The Salina Journal from Salina, Kansas on January 19, 1986 · Page 4
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The Salina Journal from Salina, Kansas · Page 4

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Sunday, January 19, 1986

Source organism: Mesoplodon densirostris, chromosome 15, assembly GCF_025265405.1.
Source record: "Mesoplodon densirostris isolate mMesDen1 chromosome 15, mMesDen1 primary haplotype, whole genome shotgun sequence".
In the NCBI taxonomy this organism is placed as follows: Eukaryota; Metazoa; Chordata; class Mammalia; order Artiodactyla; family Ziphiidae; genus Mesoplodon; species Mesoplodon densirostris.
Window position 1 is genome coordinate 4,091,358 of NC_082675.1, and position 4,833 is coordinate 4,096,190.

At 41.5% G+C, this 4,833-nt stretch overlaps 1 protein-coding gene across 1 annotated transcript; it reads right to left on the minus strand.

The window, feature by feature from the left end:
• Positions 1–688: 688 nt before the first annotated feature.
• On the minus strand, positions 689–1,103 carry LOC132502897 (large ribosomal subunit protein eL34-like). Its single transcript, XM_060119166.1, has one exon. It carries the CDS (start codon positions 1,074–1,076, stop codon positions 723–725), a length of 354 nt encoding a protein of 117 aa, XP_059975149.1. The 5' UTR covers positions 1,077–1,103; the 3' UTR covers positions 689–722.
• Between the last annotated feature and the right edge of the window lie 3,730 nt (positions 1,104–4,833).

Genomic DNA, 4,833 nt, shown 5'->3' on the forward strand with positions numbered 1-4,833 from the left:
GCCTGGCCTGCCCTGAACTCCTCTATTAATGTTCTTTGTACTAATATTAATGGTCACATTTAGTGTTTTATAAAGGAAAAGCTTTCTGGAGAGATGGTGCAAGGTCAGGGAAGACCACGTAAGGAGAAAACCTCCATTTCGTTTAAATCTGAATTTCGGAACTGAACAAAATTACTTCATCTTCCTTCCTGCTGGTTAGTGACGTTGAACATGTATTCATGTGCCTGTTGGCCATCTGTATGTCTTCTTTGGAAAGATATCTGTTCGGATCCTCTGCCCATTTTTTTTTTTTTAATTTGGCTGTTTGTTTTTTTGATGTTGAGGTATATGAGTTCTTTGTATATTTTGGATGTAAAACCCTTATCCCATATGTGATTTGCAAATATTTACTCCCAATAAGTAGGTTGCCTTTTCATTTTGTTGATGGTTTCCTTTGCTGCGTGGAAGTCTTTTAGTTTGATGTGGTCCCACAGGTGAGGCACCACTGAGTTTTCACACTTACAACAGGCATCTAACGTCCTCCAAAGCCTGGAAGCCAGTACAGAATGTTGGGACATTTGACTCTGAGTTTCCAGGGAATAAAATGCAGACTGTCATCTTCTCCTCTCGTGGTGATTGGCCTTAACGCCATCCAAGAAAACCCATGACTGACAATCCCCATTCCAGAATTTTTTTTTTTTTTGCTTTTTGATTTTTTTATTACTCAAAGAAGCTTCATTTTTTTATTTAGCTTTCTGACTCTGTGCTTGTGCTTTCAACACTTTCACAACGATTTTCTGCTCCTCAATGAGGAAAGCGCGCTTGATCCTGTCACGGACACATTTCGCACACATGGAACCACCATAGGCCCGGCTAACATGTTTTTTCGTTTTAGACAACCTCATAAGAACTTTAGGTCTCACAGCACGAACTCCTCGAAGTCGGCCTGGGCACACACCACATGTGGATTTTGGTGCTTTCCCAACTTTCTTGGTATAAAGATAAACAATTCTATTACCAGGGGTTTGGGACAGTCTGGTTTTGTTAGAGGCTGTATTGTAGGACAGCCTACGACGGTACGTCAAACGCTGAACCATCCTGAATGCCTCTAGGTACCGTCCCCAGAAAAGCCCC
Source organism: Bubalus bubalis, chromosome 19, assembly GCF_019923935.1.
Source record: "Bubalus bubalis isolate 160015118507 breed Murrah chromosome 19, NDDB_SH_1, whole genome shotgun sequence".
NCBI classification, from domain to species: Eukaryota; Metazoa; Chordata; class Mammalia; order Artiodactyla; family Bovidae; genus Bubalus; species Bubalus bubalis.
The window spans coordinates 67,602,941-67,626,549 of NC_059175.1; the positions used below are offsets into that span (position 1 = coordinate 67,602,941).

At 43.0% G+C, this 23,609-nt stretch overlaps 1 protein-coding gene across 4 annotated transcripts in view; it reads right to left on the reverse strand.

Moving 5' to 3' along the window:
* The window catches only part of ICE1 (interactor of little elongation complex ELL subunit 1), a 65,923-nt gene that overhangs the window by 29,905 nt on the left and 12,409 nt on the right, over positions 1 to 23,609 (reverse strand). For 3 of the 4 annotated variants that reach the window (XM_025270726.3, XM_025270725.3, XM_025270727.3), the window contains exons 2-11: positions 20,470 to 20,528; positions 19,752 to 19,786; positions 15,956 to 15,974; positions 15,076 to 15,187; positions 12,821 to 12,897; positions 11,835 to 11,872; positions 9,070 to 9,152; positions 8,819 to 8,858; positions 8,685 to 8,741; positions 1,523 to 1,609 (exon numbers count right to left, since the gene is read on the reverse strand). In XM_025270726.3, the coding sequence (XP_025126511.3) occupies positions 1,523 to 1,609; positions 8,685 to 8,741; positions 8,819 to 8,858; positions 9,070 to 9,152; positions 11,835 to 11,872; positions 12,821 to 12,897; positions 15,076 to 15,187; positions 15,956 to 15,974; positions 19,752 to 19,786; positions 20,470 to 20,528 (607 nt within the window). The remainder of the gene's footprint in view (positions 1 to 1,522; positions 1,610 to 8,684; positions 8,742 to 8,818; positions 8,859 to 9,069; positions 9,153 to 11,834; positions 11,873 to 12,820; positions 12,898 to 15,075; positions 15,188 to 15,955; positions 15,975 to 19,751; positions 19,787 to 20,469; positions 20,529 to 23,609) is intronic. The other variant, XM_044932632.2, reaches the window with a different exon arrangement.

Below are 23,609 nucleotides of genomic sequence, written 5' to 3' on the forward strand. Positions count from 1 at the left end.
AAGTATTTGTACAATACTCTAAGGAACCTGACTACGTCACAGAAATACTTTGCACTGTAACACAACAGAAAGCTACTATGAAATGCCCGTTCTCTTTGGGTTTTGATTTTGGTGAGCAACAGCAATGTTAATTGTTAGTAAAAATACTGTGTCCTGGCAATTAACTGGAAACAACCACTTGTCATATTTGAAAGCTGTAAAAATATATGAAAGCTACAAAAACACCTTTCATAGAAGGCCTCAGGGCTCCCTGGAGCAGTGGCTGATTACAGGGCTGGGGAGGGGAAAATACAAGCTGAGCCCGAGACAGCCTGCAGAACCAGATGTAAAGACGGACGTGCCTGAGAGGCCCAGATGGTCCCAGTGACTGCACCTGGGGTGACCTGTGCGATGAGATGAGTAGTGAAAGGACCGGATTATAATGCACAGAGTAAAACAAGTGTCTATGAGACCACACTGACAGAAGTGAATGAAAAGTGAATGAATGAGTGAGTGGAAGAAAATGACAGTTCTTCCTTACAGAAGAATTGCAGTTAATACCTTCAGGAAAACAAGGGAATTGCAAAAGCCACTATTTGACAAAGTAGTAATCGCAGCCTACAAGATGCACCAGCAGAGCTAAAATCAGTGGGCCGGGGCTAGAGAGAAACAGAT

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Opinion The Salina Journal Sunday, January 19,1986 Page 4 HRI Mitel T 1 1 he Journal Founded in 1871 HARRIS RAYL, Ed/tor and Publisher KAY BERENSON, Executive Editor SCOTT SEIRER, News Editor LARRY MATHEWS, Assistant News Editor LORI BRACK, Weekend Editor JIM HAAG, NightEditor MARY JO PROCHAZKA, Associate Editor Take on the dream Tomorrow this nation will, for the first time, observe a federal holiday in honor of the Rev. Martin Luther King Jr. Many are too young to remember the times when he worked for equality and justice. Born as Michael Luther King on Jan. 15, 1929, in Atlanta, he became Martin Luther six years later, when his father renamed himself and his son after the Christian protester of the 1500s. It might have been a prophecy. As King grew up, he was influenced by the writings of Henry David Thoreau and Mahatma Gandhi, among others. Thoreau wrote of civil disobedience to an unjust government; Gandhi, of passive resistance. Like Gandhi, King would practice and preach non-violence, but die a violent death from an assassin's gun. King rose to prominence in the mid- 50s, after Rosa Parks, a black woman, refused to move to the back of a bus to yield her seat to a white man in Montgomery, Ala. King led blacks in a boycott of the city's buses, which lasted for more than a year, until the U.S. Supreme Court declared the bus segregation unconstitutional. From there, King's non-violent social revolution mushroomed. With his preaching of "We shall overcome," he gave fellow black Americans hope that they one day would be treated equally and fairly in their homeland. With marches that moved to the north, King opened the eyes of white Americans, who had chosen to see race problems as an exclusively southern problem. King is the third individual to be honored by a federal holiday, and the first black. But any temptation to consider tomorrow a holiday for blacks alone would greatly underestimate King's work. King had dreams for all of his countrymen and for the world. He recognized the broad nature of injustice and the threat its existence posed to all people, even if just a single group was targeted at a particular time. King fought for American values — beliefs in equality and justice that are set forth in the Declaration of Independence, Constitution and Pledge of Allegiance. King might be pleased at progress made since his death. At times, we seem to have moved to a colorblind society in which citizens are judged by the content of their character instead of the color of their skin. But we have far to go. Last year, while a white minority used force to keep the black majority voteless and powerless in their South African homeland, whites in Philadelphia fought the entry of blacks into an all- white neighborhood. King's legacy to all Americans is to make his dream our own. By doing so, on the holiday named for him and on every other day, we can truly honor his memory and vision. "I refuse to accept the cynical notion that nation after nation must spiral down a militaristic stairway into the hell of nuclear destruction. I believe that unarmed truth and unconditional love will have the final word in reality." — Martin Luther King, accepting Nobel Peace Prize, December 1964. Why blacks/ in U.S. or South Africa, can't wait Quotation "I have a dream that one day this nation will rise up and live out the true meaning of its creed: 'We hold these truths to be self- evident; tha tall men are created equal.' "I have a dream that one day on the red hills of Georgia the sons of former slaves and the sons of former slaveowners will be able to sit down together at the table of brotherhood. "I have a dream that my four little children wiU one day live in a nation where they will not be judged by the color of their skin but by the content of their character. "This is our hope. This is the faith with which I return to the South. With this faith we will be able to hew out of the mountain of despair a stone of hope. With this faith we will be able to transform the jangling discords of our nation into a beautiful symphony of brotherhood. With this faith we will be able to work together, to pray together, to struggle together, to go to jail together, to stand up for freedom together, knowing that we wUl be free one day." — Excerpts from a speech Martin Luther King gave at Washington, B.C., Aug. 28,1963. King awakened U.S. to its truth It seemed especially fitting that President Reagan led off observance of Martin Luther King's birthday by praising him to black school children in Washington as "a great man." Only three years ago, when the King federal holiday bill was being debated, and Jesse Helms was branding King a communist, Reagan maligned his memory by saying only time would tell. It is especially fitting that King's birthday was observed by Atty. Gen. Edwin Meese defending his effort to weaken fair employment standards. It is especially fitting that the day was marked by Jesse Jackson, who had been with King when he was killed, being turned away from the door of the Justice Department, where he'd gone to protest the Reagan administration's civil rights record. All this was fitting because it served to remind us that it is a tenuous triumph being celebrated by this holiday. We've a very long way to go yet on that march from Selma to realization of King's dream. In many ways we've backslid. Affirmative action is being reversed. The Civil Rights Commission acts as a brake rather than goad in the equality struggle. Political parties have become more polarized along racial lines. The economic gap has widened not only between white and black, but between a few prosperous blacks and a growing mass of black poor. Television focuses on a handful of black athletic idols while unemployment, ignorance, drug abuse and despair grow among the mass of black youth. King would acknowledge all this with pain but not despair. Time didn't matter, he preached to his followers, when the goal was inevitable. When they asked How Long? he would chant: "How Long? Not Long!" He had been to the mountaintop and seen the dream. I watched a film the other night that traced his march and replayed his principal speeches. What power and emotion and lasting impact there is in that voice. There is simply no other like it in any other leader, in any time. Even Kennedy and FDR pale by comparison; Reagan the great commu- John BOSTON—When Dr. King was alive, some who said they were opposed to segregation nevertheless harshly criticized him. He was mixing religion in politics, they said. He was too provocative. He was too impatient. He should allow time for the South to work out its racial problem. I remembered all that the other day when I read a piece reviling Bishop Desmond Tutu for his efforts to end apartheid in South Africa. The piece was by Raymond Price, who was a speechwriter for President Nixon and now writes a newspaper column. Price deplored the idea of "priests entering the political arena." He said Bishop Tutu spouted "nonsense" in calling for economic sanctions against South Africa. The U.S. campaign for sanctions, he said, simply made young blacks there "less willing to accept the progress that could be made and more adamant in demanding, instantly, what cannot be achieved without the patience they are taught to refuse "What South Africa needs above all else," Price wrote, "is time: time to work through its difficulties and to make the intractable tractable. But time is not what the Bishop Tutus are willing to give it. They're too impatient, too dogmatic, too uncompromising." That advice is not at all unusual. The black majority in South Africa is always being told to wait for change, to be patient, not to rock the boat. When I read such advice, I always wonder how the people who give it would feel if they happened to have black skins and live in Soweto or Crossroads. Would Raymond Price be patient if he could not vote or live with his wife? If a minority of another color held all political and economic-power in his country? If that Anthony <4~^ Lewis t jTiBBi NEW YORK TIMES minority's government threw him out of the home where he had lived for years and transported him 500 miles to a desolate "homeland"? If soldiers marched through his town shooting into crowds? The truth is that South African blacks have been extraordinarily patient over generations. Americans who visit South Africa and open their eyes wonder at the ability of the blacks to maintain their dignity and their sense of humor under circumstances that would drive us mad. The other obvious truth is that patience has not brought the black majority a crumb of political power, or the civil rights that Americans take for granted. Nor has economic prosperity changed the racial system, as opponents of sanctions often claim it will. During years of enormous economic gains South Africa tightened the noose of apartheid and transported millions of blacks to "homelands." That is .why blacks have protested in South Africa over these last 16 months, at the risk of their lives. They see that patience will not end their misery. They understand that only two things can change the system: pressure from within and pressure from outside. The standard argument against international economic pressure, repeated by Price, is that it will not work. But it already has shown that it can work. The refusal of American banks to renew South African loans last August had a dramatic effect on Pretoria, and it will make a great difference if the banks continue to demand genuine change. Bishop Tutu, touring this country, wonders why the U.S. applies sanctions to Nicaragua and not South Africa. Price says those against Nicaragua are aimed at its "armed aggression against its neighbors." Has he not noticed that South Africa has sent forces into Angola and Botswana? That right now it is strangling tiny Lesotho? The irony is that Desmond Tutu does not want to be a political figure. But South Africa has imprisoned, detained, murdered or exiled the political leaders as they have arisen. That is why Bishop Tutu and other churchmen speak out—to beg for change before it is too late. Time is running against peace, not for it, in South Africa. Martin Luther King Jr., would be telling us so if he were alive. I looked in a book of his words — a small and valuable book published by the Newmarket Press — and found these: "For years now we have heard the word 'Wait wait!' It rings in the ear of every Negro with piercing familiarity. "Perhaps it is easy for those who have never felt the stinging darts of segregation to say, 'Wait.' But when you have seen ... hate- filled policemen curse, kick and even kill your black brothers and sisters; when you see the vast majority of your 20 million Negro brothers smothering in an airtight cage of poverty in the midst of an affluent society ... When you are forever fighting a degenerating sense of 'nobodiness' — then you will understand why we find it difficult to wait." Mccormaiiy Are civil rights gains a new endangered species? HARRIS NFW1 SFRVlrC ^"^ *• HARRIS NEWS SERVICE nicator, reading from his teleprompter, is mute beside King's pulpit. He preached at his own funeral: They played a tape of his last sermon. He will continue to preach, as long as recordings of any kind survive. That will be the difference in this holiday down the ages, the repeated voice of its inspirator, echoing and re-echoing down the years, across the land: "I have a dream... I have a dream...." The program I saw portrayed King's most jolting revelation to the nation, the single act that frightened and angered people the most. The majority of the nation had comfortably consigned segregation and discrimination to the South and most were merely spectators of Bull Connor's police dogs and fire hoses in Birmingham. But then King took his dream north. When he had finished with Montgomery, he went to Chicago. The old films of the Chicago response are as sickening and shameful as anything an American can see — echoes of Hitler's brown shirts and Mussolini's fascist goons. And what a shocker. These were not the slave traders and plantation overseers of Little Eva's lore. These crew-cut, red-faced, beer-bellied terrorists, screaming obscenities, hurling stones and bottles, waving confederate flags and Nazi banners, were Cubs and White Sox fans, union members, precinct workers, communicants in the country's biggest Catholic city. They were us. "I have marched everywhere," King calmly told a TV interviewer in the street, and never confronted people "so hostile and hate-filled as in Chicago." That may have been the most effective thing King did in his ministry — awaken America to the painful realization that racial hatred was an American problem. It still is. Which is why this new holiday is so much needed and still so tenuous. BIRMINGHAM — The official celebration of Martin Luther King's birthday here will center on the dedication Jan. 20 of a statue to the civil rights leader in Kelly-Ingram Park. It stands across the way from the 16th Street Baptist Church, where King and the others came in the spring of 1963 to liberate what he was to call "a community in which human rights had been trampled for so long that fear and oppression were as thick in its atmosphere as the smog from its factories." The legacy of those dramatic days can be found everywhere in today's "Magic City," but especially in the basement of the Linn- Henley Research Library and on the third floor of the nearby city haU. In the basement office, a gentle, white- bearded white man, city archivist Charles Whiting, opens a file from a cardboard box containing the confidential reports that went to police chief Jamie Moore from the officers who monitored King's church meetings. "It's a miracle we have these," Whiting told a visitor. "In 1979, my assistant, Bob Corley, and I were going through a mountain of recorder's court files that had been dumped on the second floor of an abandoned fire station. His foot slipped, and when he looked down, he had kicked over a transfer carton with the files of these surveillance reports." In the cold prose of these hostile white officers' reports, one can recapture the power of the movement that transformed this city and America. On April 8, 1963, for example, officers B.A. Allison and R.A. Watkins went to the First Baptist Church and found it so jammed that they called the fire marshal, who forced some of the crowd to leave. Then, as they wrote: "Rev. C.W. Woods got up and made an appeal saying that... last Wednesday when he was sitting in at the lunch counters that some white men came up and stood behind him. He said, 'When I looked around one of them spit in my face.' He said, 'I looked at him and smiled. All of us should be willing to David Broder WASHINGTON POST give something.' "Then they took up a collection and while this was going on, the choir was singing, 'I Am Bound for the Freedom Land.' "Martin Luther King made his grand entrance at approximately 8:15 to a standing ovation. "After he entered Rev. Y.T. Walker got up and said that Sunday when they was in the park that he was just a few feet from this Negro that the police dogs got hold of, a nonviolent Negro. He said that five police dogs had to subdue this man and he said that it was a sin and a shame that the police had to sic dogs on these nonviolent Negroes .... He ranted and raved for some time .... "Martin Luther King was the next speaker. He said, "The movement is really moving,' and he spoke over and over about the large number of cars and people at the meeting. He said that it was probably the largest meeting held since these demonstrations had started a week ago. He said that he came down here to go to jail for freedom and it's better to go to jail in dignity than to accept segregation. He appealed to the Negroes to stay out of downtown to shop.... "He criticized the police on their brutality toward the Negroes. He said that churches and homes have been bombed and nothing has been done about it. He appealed to the Negroes to go to jail tomorrow. 'Don't worry about anything. We are going to fill all the jails in Birmingham. We are going to turn Birmingham upside down and right side up.'" The reports go on day after day, and the bafflement of the officers grows as they confront the irresistible force of nonviolent protest. By April 26, they are reporting that "Reverend Shuttlesworth told the people that Judge Jenkins was afraid to put them in jail this morning .... Martin Luther King ... said that ... people realize a jail can't stop a movement.... He said that people all over the United States were ready to mobilize a force if we were in jail and were going to march on Washington next Wednesday." From the basement reading room, it is just a short walk to the bright third-floor office in city hall where a quiet black zoology professor, Richard Arrington, has sat as mayor since 1979. ; "Everyone knows what King did to Birmingham," he said the other day. "He held up its practices to the world's examination and forced it to come to grips with its conscience. '. "But only those of us in Birmingham knbw what he did for Birmingham. He allowed us, black and white, to communicate for the first time and to recognize our common goals." It would be nice to end on that upbeat note —but false. Arrington said "it pains me" that in 1986, the Jefferson County suburban schools — predominantly white — will-Bet close to honor King's birthday, as the city schools do. "And it pains me too," he said, that Birmingham's effort to desegregate its police, fire and civil service departments is still being harassed by veteran white city employees — some of whom served with the men who wrote those 1963 reports. Encouraged by the Reagan administration, they are back in court seeking to" block affirmative-action hiring and promotion 'of blacks. So far, they have failed. But th$ir effort to roll back history continues, aided by what we choose to call, with unintended irony, the United States Department of Justice.